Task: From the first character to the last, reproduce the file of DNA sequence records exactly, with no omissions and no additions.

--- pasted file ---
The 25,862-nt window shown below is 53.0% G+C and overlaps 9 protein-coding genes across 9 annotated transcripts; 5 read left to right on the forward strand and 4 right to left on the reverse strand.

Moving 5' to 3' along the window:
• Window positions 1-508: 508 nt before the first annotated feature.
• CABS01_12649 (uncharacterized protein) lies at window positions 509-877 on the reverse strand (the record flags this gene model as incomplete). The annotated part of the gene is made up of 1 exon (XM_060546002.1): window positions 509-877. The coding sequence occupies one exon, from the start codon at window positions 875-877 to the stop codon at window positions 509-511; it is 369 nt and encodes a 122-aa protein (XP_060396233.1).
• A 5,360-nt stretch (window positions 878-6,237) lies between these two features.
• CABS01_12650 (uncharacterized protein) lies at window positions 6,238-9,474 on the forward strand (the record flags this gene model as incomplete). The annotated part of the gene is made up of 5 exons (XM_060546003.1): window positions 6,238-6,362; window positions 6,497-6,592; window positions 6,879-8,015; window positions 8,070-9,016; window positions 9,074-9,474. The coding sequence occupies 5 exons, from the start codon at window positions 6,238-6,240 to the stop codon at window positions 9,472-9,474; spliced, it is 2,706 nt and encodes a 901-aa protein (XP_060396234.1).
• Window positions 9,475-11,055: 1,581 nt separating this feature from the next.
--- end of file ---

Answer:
The 25,862-nt window shown below is 53.0% G+C and overlaps 9 protein-coding genes across 9 annotated transcripts; 5 read left to right on the forward strand and 4 right to left on the reverse strand.

Moving 5' to 3' along the window:
• Window positions 1-508: 508 nt before the first annotated feature.
• CABS01_12649 (uncharacterized protein) lies at window positions 509-877 on the reverse strand (the record flags this gene model as incomplete). The annotated part of the gene is made up of 1 exon (XM_060546002.1): window positions 509-877. The coding sequence occupies one exon, from the start codon at window positions 875-877 to the stop codon at window positions 509-511; it is 369 nt and encodes a 122-aa protein (XP_060396233.1).
• A 5,360-nt stretch (window positions 878-6,237) lies between these two features.
• CABS01_12650 (uncharacterized protein) lies at window positions 6,238-9,474 on the forward strand (the record flags this gene model as incomplete). The annotated part of the gene is made up of 5 exons (XM_060546003.1): window positions 6,238-6,362; window positions 6,497-6,592; window positions 6,879-8,015; window positions 8,070-9,016; window positions 9,074-9,474. The coding sequence occupies 5 exons, from the start codon at window positions 6,238-6,240 to the stop codon at window positions 9,472-9,474; spliced, it is 2,706 nt and encodes a 901-aa protein (XP_060396234.1).
• Window positions 9,475-11,055: 1,581 nt separating this feature from the next.